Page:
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HomeNewsArchivesTERRITORY'S BANKERS SAY THEY'RE Y2K READY

TERRITORY'S BANKERS SAY THEY'RE Y2K READY

The territory's banks are ready for the new millennium, V.I. Bankers Association president Robert Haines said Tuesday.
"All of the territory's banks, both large and small, are testing and re-testing their systems to be sure that it will be 'business as usual' during the change to 2000," Haines said. "Next month, next year, and every day, the safest place for your money is in the bank," he added in a release.
V.I. banks "are preparing in a similar fashion as they would for a hurricane, flood or other potential crisis," Haines, vice president for Scotiabank in the territory, said. "We have back-up plans which include generators to keep electricity flowing and alternative locations, so that it will be business as usual for all our customers."
Pilar de Jesus, who chairs the association's Community Relations Committee, said, "If you are concerned about your bank, stop by for a visit, or call them to hear about the many things they are doing to keep your money safe and accessible."
Tom Bolt, legal counsel for the association, said it is important to get word out that the banks are completely Y2K compliant because of attempts to defraud consumers in the community. People are being told by scam artists to pull their money out of the banks and turn it over to them to hold until after the new year, he said.
The Community Relations Committee offered the following Y2K consumer tips:
1. Stay informed. Read the Y2K information your bank sends you.
2. If you don't already do so, retain your bank statements and transaction records, particularly for the months just before the start of the new year.
3. If you bank on-line, make sure your computer is Y2K compliant. Most computer and software manufacturers have website information on their product readiness. Keep a back-up disk of your records.
4. Don't be taken in by fraudulent offers to "hold" your money through the date change. The safest place for your money is in the bank.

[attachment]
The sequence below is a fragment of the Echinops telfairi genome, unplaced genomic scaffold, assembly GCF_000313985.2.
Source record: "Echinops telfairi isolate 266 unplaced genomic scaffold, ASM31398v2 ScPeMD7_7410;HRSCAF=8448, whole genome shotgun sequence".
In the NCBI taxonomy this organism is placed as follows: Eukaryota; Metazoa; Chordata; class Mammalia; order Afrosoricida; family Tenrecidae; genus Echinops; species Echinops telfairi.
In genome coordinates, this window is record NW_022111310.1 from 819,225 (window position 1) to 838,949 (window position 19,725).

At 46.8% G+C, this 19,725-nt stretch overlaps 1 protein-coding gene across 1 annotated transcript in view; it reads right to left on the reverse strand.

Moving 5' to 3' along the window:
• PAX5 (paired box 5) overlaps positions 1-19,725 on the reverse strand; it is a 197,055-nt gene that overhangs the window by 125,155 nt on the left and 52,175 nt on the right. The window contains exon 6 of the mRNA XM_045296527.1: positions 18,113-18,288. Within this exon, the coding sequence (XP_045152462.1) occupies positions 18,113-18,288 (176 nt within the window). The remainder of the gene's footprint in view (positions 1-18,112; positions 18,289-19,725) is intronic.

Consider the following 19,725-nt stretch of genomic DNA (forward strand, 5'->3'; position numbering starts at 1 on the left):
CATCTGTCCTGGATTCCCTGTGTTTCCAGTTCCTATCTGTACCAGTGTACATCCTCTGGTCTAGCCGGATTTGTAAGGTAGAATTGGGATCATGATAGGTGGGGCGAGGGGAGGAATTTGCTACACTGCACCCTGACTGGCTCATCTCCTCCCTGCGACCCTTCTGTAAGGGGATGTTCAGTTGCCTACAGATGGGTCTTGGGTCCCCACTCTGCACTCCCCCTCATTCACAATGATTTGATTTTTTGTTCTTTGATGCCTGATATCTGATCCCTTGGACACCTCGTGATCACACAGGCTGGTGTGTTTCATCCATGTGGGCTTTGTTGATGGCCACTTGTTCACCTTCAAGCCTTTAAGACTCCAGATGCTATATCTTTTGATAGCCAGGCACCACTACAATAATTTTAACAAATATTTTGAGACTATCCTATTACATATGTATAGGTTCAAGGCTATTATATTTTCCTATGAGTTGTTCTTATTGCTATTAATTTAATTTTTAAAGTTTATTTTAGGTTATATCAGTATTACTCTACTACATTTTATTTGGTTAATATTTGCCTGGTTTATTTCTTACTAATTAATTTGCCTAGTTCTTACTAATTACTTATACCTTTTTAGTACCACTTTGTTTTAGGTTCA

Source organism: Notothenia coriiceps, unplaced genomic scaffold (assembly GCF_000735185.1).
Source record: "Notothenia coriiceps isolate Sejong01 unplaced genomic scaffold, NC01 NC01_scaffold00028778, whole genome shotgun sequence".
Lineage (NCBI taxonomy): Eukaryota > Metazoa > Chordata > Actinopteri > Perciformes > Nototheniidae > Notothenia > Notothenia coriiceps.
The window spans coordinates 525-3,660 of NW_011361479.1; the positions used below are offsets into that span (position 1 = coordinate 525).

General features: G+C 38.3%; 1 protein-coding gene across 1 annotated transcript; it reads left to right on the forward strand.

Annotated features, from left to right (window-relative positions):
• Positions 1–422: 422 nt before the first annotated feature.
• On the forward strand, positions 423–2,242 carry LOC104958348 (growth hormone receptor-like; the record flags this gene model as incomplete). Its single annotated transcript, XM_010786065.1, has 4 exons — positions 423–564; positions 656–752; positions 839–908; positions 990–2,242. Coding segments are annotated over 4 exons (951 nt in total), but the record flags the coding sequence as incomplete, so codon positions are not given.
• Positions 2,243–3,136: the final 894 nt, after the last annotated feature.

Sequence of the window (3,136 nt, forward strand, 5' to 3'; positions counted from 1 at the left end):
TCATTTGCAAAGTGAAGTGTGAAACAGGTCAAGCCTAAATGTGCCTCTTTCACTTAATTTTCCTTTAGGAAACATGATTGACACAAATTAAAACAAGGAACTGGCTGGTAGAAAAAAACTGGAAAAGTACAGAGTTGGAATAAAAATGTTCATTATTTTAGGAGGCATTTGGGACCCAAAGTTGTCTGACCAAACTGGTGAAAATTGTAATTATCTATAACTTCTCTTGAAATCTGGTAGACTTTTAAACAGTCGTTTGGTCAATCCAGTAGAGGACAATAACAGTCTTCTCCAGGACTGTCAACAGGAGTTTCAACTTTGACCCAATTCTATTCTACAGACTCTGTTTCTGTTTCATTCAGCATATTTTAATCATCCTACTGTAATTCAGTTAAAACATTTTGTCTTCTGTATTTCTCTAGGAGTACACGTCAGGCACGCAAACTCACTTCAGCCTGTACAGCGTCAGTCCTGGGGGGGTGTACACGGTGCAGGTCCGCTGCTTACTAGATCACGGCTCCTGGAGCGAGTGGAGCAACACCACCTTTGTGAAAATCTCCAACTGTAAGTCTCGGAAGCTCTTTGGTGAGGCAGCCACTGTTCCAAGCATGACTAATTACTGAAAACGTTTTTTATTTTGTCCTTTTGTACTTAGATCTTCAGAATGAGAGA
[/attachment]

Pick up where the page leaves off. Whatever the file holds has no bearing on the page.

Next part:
5. In the days leading up to and immediately after the date change, withdraw only as much cash as you would need for any long holiday weekend. If you feel you need more, see your banker.
In the last year, de Jesus said, V.I. banks "have become community leaders on Y2K by helping their customers, including businesses, to learn about the issue and make preparations." He said the banks have hosted small business seminars and are working with community groups and the V.I. government to encourage readiness.

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The territory's banks are ready for the new millennium, V.I. Bankers Association president Robert Haines said Tuesday.
"All of the territory's banks, both large and small, are testing and re-testing their systems to be sure that it will be 'business as usual' during the change to 2000," Haines said. "Next month, next year, and every day, the safest place for your money is in the bank," he added in a release.
V.I. banks "are preparing in a similar fashion as they would for a hurricane, flood or other potential crisis," Haines, vice president for Scotiabank in the territory, said. "We have back-up plans which include generators to keep electricity flowing and alternative locations, so that it will be business as usual for all our customers."
Pilar de Jesus, who chairs the association's Community Relations Committee, said, "If you are concerned about your bank, stop by for a visit, or call them to hear about the many things they are doing to keep your money safe and accessible."
Tom Bolt, legal counsel for the association, said it is important to get word out that the banks are completely Y2K compliant because of attempts to defraud consumers in the community. People are being told by scam artists to pull their money out of the banks and turn it over to them to hold until after the new year, he said.
The Community Relations Committee offered the following Y2K consumer tips:
1. Stay informed. Read the Y2K information your bank sends you.
2. If you don't already do so, retain your bank statements and transaction records, particularly for the months just before the start of the new year.
3. If you bank on-line, make sure your computer is Y2K compliant. Most computer and software manufacturers have website information on their product readiness. Keep a back-up disk of your records.
4. Don't be taken in by fraudulent offers to "hold" your money through the date change. The safest place for your money is in the bank.
5. In the days leading up to and immediately after the date change, withdraw only as much cash as you would need for any long holiday weekend. If you feel you need more, see your banker.
In the last year, de Jesus said, V.I. banks "have become community leaders on Y2K by helping their customers, including businesses, to learn about the issue and make preparations." He said the banks have hosted small business seminars and are working with community groups and the V.I. government to encourage readiness.